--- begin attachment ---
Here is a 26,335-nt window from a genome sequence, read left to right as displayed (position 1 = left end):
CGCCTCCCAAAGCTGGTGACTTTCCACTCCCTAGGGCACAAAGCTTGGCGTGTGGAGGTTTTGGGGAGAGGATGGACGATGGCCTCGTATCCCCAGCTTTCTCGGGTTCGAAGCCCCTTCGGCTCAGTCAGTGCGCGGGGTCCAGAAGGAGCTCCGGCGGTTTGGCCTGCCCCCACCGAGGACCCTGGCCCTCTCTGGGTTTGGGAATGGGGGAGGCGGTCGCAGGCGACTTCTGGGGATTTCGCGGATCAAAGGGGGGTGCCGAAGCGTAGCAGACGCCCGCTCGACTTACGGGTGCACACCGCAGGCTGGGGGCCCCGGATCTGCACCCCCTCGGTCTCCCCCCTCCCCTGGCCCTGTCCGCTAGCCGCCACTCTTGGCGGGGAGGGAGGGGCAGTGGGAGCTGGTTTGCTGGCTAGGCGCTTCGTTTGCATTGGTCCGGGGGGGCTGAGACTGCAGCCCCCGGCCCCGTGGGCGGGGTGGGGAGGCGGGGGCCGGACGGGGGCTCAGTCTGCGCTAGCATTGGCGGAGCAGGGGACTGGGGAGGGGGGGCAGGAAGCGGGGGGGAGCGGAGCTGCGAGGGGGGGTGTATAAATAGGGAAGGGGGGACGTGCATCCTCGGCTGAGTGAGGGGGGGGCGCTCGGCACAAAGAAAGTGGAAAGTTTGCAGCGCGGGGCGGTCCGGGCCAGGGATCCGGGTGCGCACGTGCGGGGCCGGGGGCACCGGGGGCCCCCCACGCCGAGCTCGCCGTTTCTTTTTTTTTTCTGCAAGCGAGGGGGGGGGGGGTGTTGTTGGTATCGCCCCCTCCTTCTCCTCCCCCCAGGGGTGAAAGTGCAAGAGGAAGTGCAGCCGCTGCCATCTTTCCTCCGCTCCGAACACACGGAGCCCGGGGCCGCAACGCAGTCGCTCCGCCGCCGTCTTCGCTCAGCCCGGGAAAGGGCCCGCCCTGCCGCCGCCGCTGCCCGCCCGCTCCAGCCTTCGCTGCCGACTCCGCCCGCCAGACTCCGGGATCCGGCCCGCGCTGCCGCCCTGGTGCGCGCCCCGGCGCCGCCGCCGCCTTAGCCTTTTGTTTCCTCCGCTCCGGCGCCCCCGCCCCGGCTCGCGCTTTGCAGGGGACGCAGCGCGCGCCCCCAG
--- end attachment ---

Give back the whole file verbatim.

Here is a 26,335-nt window from a genome sequence, read left to right as displayed (position 1 = left end):
CGCCTCCCAAAGCTGGTGACTTTCCACTCCCTAGGGCACAAAGCTTGGCGTGTGGAGGTTTTGGGGAGAGGATGGACGATGGCCTCGTATCCCCAGCTTTCTCGGGTTCGAAGCCCCTTCGGCTCAGTCAGTGCGCGGGGTCCAGAAGGAGCTCCGGCGGTTTGGCCTGCCCCCACCGAGGACCCTGGCCCTCTCTGGGTTTGGGAATGGGGGAGGCGGTCGCAGGCGACTTCTGGGGATTTCGCGGATCAAAGGGGGGTGCCGAAGCGTAGCAGACGCCCGCTCGACTTACGGGTGCACACCGCAGGCTGGGGGCCCCGGATCTGCACCCCCTCGGTCTCCCCCCTCCCCTGGCCCTGTCCGCTAGCCGCCACTCTTGGCGGGGAGGGAGGGGCAGTGGGAGCTGGTTTGCTGGCTAGGCGCTTCGTTTGCATTGGTCCGGGGGGGCTGAGACTGCAGCCCCCGGCCCCGTGGGCGGGGTGGGGAGGCGGGGGCCGGACGGGGGCTCAGTCTGCGCTAGCATTGGCGGAGCAGGGGACTGGGGAGGGGGGGCAGGAAGCGGGGGGGAGCGGAGCTGCGAGGGGGGGTGTATAAATAGGGAAGGGGGGACGTGCATCCTCGGCTGAGTGAGGGGGGGGCGCTCGGCACAAAGAAAGTGGAAAGTTTGCAGCGCGGGGCGGTCCGGGCCAGGGATCCGGGTGCGCACGTGCGGGGCCGGGGGCACCGGGGGCCCCCCACGCCGAGCTCGCCGTTTCTTTTTTTTTTCTGCAAGCGAGGGGGGGGGGGGTGTTGTTGGTATCGCCCCCTCCTTCTCCTCCCCCCAGGGGTGAAAGTGCAAGAGGAAGTGCAGCCGCTGCCATCTTTCCTCCGCTCCGAACACACGGAGCCCGGGGCCGCAACGCAGTCGCTCCGCCGCCGTCTTCGCTCAGCCCGGGAAAGGGCCCGCCCTGCCGCCGCCGCTGCCCGCCCGCTCCAGCCTTCGCTGCCGACTCCGCCCGCCAGACTCCGGGATCCGGCCCGCGCTGCCGCCCTGGTGCGCGCCCCGGCGCCGCCGCCGCCTTAGCCTTTTGTTTCCTCCGCTCCGGCGCCCCCGCCCCGGCTCGCGCTTTGCAGGGGACGCAGCGCGCGCCCCCAG